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Learning From the Schwarzenegger Era

This op-ed writer does not look kindly at the 7-year legacy of Gov. Arnold Schwarzenegger. As Gov. Jerry Brown addresses the $28 billion budget deficit left by his predecessor, Joe Mathews considers Schwarzenegger's legacy.
January 5, 2011, 5am PST | Irvin Dawid
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Word is that California Governor Jerry Brown plans to ask voters in a June election to renew temporary taxes set to expire, setting a far different course than his predecessor. After winning the recall election of 2003, Gov. Schwarzenegger signed Executive Order #1: Revoking an increase (actually a restoration) of the vehicle license fee, adding $4 billion to the budget deficit.

Joe Mathews, senior fellow at the New America Foundation, writes: "As he leaves office, Arnold Schwarzenegger is emphasizing his successes as governor. But it is his failures that need more public attention, because they may represent his greatest and most lasting contribution to California.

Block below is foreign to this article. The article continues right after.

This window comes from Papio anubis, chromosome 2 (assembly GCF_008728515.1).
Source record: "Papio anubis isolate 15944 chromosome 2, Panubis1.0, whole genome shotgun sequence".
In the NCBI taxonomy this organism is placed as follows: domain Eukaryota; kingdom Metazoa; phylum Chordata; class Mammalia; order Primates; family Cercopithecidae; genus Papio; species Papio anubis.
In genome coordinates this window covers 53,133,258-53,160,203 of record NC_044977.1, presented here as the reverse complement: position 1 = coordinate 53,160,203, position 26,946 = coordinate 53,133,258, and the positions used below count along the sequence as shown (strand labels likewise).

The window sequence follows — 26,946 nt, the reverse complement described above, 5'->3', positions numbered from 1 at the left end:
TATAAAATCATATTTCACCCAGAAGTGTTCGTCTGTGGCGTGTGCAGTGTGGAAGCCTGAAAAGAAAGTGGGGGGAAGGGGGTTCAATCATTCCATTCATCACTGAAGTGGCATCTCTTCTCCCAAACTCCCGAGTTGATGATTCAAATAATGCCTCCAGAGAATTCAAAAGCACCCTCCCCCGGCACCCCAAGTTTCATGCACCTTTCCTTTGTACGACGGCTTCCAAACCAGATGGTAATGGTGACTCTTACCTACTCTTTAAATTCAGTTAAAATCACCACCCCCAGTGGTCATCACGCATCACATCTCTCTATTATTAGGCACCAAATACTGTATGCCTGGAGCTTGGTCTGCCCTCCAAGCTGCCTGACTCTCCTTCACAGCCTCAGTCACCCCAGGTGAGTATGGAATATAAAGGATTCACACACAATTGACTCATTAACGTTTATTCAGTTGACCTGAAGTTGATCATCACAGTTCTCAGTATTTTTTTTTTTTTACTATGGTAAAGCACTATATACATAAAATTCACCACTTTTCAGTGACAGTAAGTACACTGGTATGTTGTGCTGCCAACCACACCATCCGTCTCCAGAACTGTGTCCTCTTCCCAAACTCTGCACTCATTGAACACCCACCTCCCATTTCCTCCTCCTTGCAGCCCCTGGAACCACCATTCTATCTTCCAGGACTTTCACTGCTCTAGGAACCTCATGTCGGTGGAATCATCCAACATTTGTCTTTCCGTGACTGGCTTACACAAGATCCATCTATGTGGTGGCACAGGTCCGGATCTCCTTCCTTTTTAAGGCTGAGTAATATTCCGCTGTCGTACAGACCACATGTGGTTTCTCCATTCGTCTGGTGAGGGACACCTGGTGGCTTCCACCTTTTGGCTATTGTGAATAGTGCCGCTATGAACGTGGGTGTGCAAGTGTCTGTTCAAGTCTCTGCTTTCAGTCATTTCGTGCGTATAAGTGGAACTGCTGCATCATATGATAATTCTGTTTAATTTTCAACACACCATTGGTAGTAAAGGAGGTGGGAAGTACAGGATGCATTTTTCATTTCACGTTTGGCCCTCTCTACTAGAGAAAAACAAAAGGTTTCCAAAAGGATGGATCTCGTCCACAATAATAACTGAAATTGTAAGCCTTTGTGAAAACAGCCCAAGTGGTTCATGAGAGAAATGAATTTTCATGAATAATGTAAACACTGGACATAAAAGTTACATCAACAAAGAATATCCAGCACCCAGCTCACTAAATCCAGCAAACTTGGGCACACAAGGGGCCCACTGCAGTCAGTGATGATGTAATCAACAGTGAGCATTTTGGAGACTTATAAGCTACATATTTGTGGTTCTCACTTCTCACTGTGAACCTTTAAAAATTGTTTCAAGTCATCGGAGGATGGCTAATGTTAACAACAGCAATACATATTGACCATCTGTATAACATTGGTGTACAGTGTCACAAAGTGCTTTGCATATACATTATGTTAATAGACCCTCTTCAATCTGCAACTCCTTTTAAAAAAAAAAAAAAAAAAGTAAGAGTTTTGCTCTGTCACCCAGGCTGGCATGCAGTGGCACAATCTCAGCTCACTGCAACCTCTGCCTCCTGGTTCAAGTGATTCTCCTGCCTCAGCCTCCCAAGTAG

Schwarzenegger tried everything, and nothing really worked. The tax cuts and spending he supported made the deficit worse. His borrowing added to the debt. Republican lawmakers blocked most revenue increases, and Democrats and the unions blocked cuts. California voters, who love free lunches and hate tough medicine, approved his deficit borrowing in 2004 but rejected proposals that might require sacrifice, including a spending cap, a rainy day fund and a tax increase extension."

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Published on Tuesday, January 4, 2011 in Los Angeles Times - Opinion
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